As Boise weather changes and brings a consistent winter chill, students and faculty on campus cannot help but interact with and deliberate about the climate. Among this population, there are devoted individuals who go much deeper than just weather in terms of the climate and humans’ relationship to it.
Two faculty members in this group are Jenn Pierce and Kerrie Weppner, who, in the fall of 2017, spearheaded the creation of a new minor which would help students specialize in climate studies.
“I developed and taught the first class on climate change at Boise State when I first arrived in 2005, and so that class on the short and long term effects on climate change has been going on ever since,” said Pierce, an associate professor of geoscience. “As I noticed that more and more students were interested in the topic, and of course climate change is something that affects all of us no matter what your major, I saw a student demand for more classes on climate change.”
Making more classes concentrated on climate change led Pierce, along with Weppner, to start working on making a minor on the topic. Not only did students have a desire to study the topic more intensively; but Pierce also noted that climate change is something that every student at Boise State should understand and be aware of, and making a minor helped to legitimize the topic.
Not only does the minor equip students with a specialized understanding of climate change, but it also addresses the lack of education on the complicated issue.
“One of the things that is really concerning to us is that kids are not learning about this in school, so we’ve been trying to get into the K-12 schools and teach kids about climate change, but it’s got to continue,” said Weppner, a research associate in the geoscience department. “The minor is important because, no matter what you do in the future, whatever career path you go down, it’s going to be impacted by climate change.”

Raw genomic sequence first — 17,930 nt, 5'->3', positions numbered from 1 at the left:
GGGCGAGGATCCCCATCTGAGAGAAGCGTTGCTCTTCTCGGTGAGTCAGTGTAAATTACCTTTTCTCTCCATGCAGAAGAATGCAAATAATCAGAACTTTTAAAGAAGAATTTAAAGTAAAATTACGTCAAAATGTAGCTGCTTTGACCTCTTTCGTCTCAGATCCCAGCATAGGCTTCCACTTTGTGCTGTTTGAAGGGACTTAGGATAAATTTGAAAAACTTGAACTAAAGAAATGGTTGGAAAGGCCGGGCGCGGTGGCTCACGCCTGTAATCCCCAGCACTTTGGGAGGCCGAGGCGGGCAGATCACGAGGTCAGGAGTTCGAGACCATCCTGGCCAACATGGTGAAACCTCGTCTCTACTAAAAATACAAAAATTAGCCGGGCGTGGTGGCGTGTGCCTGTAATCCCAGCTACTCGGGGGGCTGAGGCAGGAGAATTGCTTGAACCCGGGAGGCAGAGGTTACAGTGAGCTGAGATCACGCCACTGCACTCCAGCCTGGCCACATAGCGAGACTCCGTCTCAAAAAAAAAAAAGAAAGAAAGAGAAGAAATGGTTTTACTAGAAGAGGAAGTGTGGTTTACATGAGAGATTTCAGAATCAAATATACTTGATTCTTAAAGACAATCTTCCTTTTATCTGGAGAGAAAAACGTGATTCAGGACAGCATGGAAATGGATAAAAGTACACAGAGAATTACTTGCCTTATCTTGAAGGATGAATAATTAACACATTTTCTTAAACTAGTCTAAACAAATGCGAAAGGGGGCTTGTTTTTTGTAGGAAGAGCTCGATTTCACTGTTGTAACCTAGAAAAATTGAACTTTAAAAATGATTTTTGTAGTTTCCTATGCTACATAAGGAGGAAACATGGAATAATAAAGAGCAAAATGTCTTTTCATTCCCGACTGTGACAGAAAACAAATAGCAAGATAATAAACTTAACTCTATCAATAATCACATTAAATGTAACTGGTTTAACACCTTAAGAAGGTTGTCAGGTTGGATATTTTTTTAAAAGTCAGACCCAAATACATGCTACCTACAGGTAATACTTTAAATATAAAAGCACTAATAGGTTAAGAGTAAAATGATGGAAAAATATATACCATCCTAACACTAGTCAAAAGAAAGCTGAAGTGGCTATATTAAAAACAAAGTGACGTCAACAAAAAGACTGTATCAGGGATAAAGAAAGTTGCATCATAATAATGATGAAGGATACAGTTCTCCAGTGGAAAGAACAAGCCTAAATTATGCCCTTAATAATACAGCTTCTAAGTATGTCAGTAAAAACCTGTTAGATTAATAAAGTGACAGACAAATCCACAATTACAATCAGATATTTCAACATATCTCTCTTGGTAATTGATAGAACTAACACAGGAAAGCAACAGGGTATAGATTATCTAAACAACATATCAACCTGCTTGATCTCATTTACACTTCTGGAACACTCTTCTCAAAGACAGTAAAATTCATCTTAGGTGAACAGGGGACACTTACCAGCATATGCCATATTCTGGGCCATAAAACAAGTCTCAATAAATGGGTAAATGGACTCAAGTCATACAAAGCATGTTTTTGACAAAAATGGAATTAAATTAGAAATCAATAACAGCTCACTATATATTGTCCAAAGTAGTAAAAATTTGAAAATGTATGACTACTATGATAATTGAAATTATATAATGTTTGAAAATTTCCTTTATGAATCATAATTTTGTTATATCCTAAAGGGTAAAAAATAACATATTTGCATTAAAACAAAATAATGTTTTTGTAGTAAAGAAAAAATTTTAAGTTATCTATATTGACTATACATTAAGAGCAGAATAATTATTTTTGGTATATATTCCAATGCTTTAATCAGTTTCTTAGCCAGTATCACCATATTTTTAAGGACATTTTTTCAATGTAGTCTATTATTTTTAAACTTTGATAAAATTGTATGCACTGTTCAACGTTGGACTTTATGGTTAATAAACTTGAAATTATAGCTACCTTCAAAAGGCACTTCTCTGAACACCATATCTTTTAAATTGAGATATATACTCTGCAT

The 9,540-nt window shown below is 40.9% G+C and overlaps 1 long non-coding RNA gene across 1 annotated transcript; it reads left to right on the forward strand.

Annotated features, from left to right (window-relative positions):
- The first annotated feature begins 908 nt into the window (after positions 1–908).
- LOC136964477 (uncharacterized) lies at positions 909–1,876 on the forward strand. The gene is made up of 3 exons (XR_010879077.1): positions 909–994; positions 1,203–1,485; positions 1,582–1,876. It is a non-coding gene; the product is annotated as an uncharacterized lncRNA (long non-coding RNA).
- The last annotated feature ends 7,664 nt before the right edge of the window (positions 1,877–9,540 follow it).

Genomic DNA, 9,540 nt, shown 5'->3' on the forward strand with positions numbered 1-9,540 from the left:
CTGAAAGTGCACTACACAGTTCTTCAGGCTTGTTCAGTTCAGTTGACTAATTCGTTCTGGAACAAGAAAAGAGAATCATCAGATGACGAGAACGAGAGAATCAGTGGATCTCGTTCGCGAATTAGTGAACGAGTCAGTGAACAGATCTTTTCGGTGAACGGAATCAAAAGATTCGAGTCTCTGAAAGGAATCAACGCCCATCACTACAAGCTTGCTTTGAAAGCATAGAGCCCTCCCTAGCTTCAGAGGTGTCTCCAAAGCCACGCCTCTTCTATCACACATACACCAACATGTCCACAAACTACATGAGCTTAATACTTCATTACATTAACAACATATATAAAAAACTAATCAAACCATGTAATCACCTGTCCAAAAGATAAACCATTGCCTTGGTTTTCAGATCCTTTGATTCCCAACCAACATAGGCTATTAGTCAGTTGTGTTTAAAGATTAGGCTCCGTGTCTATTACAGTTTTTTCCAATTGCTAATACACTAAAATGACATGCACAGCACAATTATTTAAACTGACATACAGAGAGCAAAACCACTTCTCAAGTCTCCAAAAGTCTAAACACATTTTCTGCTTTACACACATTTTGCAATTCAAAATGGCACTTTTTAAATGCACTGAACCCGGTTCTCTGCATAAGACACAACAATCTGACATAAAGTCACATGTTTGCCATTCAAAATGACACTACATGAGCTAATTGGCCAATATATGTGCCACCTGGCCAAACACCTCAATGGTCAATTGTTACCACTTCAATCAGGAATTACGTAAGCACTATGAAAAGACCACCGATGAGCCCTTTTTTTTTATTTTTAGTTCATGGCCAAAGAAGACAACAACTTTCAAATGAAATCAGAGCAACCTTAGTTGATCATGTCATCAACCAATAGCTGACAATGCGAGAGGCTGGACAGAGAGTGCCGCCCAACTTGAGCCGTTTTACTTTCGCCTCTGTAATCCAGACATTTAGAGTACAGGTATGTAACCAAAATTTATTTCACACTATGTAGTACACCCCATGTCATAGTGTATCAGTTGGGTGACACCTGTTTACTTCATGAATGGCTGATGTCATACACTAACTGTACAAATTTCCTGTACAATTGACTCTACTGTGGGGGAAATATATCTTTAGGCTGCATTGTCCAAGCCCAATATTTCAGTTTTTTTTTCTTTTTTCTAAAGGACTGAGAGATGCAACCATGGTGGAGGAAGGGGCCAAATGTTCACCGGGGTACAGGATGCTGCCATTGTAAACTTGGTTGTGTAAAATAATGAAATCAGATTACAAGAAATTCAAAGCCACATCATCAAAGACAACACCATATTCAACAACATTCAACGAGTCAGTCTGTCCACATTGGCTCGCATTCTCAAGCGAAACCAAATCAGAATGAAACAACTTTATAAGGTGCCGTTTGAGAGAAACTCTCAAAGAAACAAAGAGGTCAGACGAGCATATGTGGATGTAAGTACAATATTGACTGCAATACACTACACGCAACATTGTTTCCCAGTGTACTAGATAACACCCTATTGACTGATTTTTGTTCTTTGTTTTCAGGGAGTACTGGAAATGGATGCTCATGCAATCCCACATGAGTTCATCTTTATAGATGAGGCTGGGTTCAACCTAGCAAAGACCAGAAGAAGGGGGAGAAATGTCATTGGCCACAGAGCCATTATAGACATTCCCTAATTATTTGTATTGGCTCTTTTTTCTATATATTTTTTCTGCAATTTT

Since creating the minor, Weppner and Pierce have been working to make it more accessible to a variety of students who can apply it to whatever major they have already chosen, including the triple-discipline degree.
Lason Crogh, a senior geology major, will be the first student to graduate with the climate studies minor. For Crogh, this minor not only allowed him to take classes that he was interested in, but also accentuated and better informed his studies in geology.
“Growing up in Idaho, a lot of people don’t believe in global warming or climate change, so when I was younger and before I went to school, I was almost against it,” Crogh said. “The challenge comes down to scientific literacy, really. Actually understanding the science, knowing what the science says, that’s the real challenge. Because people are going, ‘Oh, this is happening here,’ but that’s an effect, not a cause.”
Crogh said that taking classes on climate change helps students engage with the extensive scientific work being done on the climate, as well as how to personally and societally address the causes and minimize the effects.
Although many students and faculty do not have to take classes that focus on climate change and the way in which humans are entwined within it, several Boise State faculty members and students are working to encourage greater engagement with the conversation by equipping their peers with the skills to help combat climate change.